This blog post was first published on HRZone.com
Performance Management Meets Career Development
In a previous blog I discussed identifying what drives or motivates your employees in their work life to help facilitate a career discussion.
In a similar vein, I’d like to discuss the innate needs of all of us around the performance management process. Meeting the needs of employees throughout the process is just as important as meeting their career development goals.
We carried out some research into how UK companies were approaching personal development. What we found was that many performance review processes had built in failure points and drove employees away (31% of employees said they had left after their annual review).
Looking at the study we could see that the way line managers are forced to handle talent and performance reviews as well as the personal development process doesn’t satisfy what neuroscientists see as the five deep-seated ways our brains work. These five needs (SCARF) are: Status, Certainty, Autonomy, Relatedness and Fairness. They are based on the innate reward/threat response that is hardwired into our brains.
58% of employees have been surprised by their performance review and cited infrequent contact with their line manager as one of the major issues. Frequency of both contact and feedback shows the employee that they matter (Status). It enables them to check that they are on the right track and that the decisions they have been taking have been the right ones (Certainty and Autonomy). It also minimises the potential for surprises in the formal performance review (Fairness). The need for Relatedness is satisfied by another response – the desire to have feedback from other employees so they understand their impact on other members of the team.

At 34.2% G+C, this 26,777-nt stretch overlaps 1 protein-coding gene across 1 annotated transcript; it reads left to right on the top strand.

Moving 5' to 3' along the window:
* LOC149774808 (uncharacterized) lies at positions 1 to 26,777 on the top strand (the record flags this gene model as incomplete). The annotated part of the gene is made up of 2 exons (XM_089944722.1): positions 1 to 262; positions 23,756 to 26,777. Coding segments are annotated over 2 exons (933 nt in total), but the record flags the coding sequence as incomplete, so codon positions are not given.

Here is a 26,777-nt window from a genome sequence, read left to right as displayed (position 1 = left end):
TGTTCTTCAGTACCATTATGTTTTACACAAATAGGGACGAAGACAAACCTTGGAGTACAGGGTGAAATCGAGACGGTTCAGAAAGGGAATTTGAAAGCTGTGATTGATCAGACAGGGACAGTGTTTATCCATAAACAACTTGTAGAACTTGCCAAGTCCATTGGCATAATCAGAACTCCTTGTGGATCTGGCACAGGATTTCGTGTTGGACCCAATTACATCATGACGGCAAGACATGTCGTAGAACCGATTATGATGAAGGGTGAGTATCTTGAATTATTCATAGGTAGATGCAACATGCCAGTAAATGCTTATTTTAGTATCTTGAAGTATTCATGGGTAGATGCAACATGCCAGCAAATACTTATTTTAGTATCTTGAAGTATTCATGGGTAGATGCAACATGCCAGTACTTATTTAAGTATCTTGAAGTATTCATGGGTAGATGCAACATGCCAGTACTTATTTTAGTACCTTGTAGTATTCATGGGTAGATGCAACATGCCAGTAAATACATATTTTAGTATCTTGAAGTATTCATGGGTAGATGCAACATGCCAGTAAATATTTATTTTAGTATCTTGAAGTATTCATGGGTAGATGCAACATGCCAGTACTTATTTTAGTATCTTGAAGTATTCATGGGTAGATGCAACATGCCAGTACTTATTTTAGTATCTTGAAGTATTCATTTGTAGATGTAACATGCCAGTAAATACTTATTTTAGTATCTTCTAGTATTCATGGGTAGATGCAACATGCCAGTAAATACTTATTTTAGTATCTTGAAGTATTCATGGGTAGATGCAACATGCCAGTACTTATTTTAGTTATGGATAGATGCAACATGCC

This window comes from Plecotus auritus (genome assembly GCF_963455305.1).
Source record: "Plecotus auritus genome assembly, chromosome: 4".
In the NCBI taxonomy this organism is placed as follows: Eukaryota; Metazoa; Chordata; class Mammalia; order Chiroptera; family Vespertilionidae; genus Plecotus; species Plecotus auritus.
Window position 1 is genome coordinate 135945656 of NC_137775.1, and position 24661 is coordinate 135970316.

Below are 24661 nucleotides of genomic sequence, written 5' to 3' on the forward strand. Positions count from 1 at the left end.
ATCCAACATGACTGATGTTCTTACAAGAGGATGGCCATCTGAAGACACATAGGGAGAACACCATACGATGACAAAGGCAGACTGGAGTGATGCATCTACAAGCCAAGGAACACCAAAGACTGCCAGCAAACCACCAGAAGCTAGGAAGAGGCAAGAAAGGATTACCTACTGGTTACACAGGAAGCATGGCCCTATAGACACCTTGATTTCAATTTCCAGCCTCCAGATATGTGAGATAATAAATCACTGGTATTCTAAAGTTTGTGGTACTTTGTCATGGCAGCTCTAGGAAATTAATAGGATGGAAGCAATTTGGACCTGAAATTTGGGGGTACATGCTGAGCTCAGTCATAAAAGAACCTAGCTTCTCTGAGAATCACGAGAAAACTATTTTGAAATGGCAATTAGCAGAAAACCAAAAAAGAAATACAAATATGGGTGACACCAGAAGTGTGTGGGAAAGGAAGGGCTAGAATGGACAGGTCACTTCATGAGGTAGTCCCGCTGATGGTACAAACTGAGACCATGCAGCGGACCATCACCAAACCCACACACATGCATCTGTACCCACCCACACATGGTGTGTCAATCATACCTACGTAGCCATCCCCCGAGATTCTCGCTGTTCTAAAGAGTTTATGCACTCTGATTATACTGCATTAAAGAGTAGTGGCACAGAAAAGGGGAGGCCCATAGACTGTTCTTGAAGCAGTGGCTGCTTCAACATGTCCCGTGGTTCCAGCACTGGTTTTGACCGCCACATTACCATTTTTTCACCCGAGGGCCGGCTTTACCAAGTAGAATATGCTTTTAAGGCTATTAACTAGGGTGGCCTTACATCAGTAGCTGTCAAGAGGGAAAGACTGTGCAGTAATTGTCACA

Over half of employees also stated they have been left in the dark when it comes to understanding how what they do contributes to the company’s purpose and that they don’t know about the career options open to them. This simply does not meet the Certainty and Status needs. As a result, almost a third did not feel fairly treated by the way the personal development process is run. The majority of those surveyed also wanted to understand what their future career and contributions look like so that they can learn and improve in areas required, giving them Certainty and Autonomy over their careers.
How employees learn matters too. Almost half want access to an online learning platform so they can learn at times to suit their lifestyle (Certainty and Autonomy). Employees also want feedback once they’ve implemented what they’ve learnt (Certainty, Autonomy) and want to be able to see examples of how colleagues have learnt the same skills (Certainty) and to be able to collaborate online with colleagues so they can learn together (Relatedness, Certainty).
Many of those surveyed said that they thought their organisation did not value line management enough to give managers the tools and skills needed to perform their jobs, leading to ineffective performance reviews completed as a tick box exercise. Employees want line managers to have the support they need to deliver effective personal development. The lack of support for line managers will continue to lead to disaffected and non-engaged employees, and in turn compound productivity issues the UK economy was already facing before Covid hit.
I’ve covered a very high-level summary of the findings we think are most important for you to think about with regards to your company’s performance review process.
If you would like to hear more about how our technology can enable more of what your employees need (SCARF) visit www.getbridge.com.